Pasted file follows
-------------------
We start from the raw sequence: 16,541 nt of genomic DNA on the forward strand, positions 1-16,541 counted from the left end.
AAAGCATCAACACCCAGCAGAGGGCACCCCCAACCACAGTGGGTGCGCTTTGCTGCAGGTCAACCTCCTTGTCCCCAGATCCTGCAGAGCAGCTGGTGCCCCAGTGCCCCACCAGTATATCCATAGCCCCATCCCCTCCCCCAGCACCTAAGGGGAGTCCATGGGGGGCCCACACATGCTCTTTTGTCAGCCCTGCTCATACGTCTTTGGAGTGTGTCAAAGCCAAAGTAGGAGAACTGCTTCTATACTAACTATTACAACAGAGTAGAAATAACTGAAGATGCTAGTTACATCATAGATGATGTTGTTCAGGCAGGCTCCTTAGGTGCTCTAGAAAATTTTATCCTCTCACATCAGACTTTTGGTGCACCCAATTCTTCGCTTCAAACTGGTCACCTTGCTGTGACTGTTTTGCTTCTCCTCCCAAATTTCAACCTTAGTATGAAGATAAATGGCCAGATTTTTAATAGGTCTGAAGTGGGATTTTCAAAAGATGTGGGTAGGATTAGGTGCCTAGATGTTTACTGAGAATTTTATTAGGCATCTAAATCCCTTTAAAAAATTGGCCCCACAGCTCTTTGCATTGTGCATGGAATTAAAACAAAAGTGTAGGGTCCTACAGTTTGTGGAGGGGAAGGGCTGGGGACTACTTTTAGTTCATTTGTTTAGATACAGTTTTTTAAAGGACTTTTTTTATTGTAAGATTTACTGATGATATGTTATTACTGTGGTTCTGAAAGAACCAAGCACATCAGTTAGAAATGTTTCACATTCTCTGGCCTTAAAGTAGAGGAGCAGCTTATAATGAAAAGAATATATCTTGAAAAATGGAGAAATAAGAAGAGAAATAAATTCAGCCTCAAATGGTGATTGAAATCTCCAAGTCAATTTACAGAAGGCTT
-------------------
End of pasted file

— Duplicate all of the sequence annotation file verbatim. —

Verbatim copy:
We start from the raw sequence: 16,541 nt of genomic DNA on the forward strand, positions 1-16,541 counted from the left end.
AAAGCATCAACACCCAGCAGAGGGCACCCCCAACCACAGTGGGTGCGCTTTGCTGCAGGTCAACCTCCTTGTCCCCAGATCCTGCAGAGCAGCTGGTGCCCCAGTGCCCCACCAGTATATCCATAGCCCCATCCCCTCCCCCAGCACCTAAGGGGAGTCCATGGGGGGCCCACACATGCTCTTTTGTCAGCCCTGCTCATACGTCTTTGGAGTGTGTCAAAGCCAAAGTAGGAGAACTGCTTCTATACTAACTATTACAACAGAGTAGAAATAACTGAAGATGCTAGTTACATCATAGATGATGTTGTTCAGGCAGGCTCCTTAGGTGCTCTAGAAAATTTTATCCTCTCACATCAGACTTTTGGTGCACCCAATTCTTCGCTTCAAACTGGTCACCTTGCTGTGACTGTTTTGCTTCTCCTCCCAAATTTCAACCTTAGTATGAAGATAAATGGCCAGATTTTTAATAGGTCTGAAGTGGGATTTTCAAAAGATGTGGGTAGGATTAGGTGCCTAGATGTTTACTGAGAATTTTATTAGGCATCTAAATCCCTTTAAAAAATTGGCCCCACAGCTCTTTGCATTGTGCATGGAATTAAAACAAAAGTGTAGGGTCCTACAGTTTGTGGAGGGGAAGGGCTGGGGACTACTTTTAGTTCATTTGTTTAGATACAGTTTTTTAAAGGACTTTTTTTATTGTAAGATTTACTGATGATATGTTATTACTGTGGTTCTGAAAGAACCAAGCACATCAGTTAGAAATGTTTCACATTCTCTGGCCTTAAAGTAGAGGAGCAGCTTATAATGAAAAGAATATATCTTGAAAAATGGAGAAATAAGAAGAGAAATAAATTCAGCCTCAAATGGTGATTGAAATCTCCAAGTCAATTTACAGAAGGCTT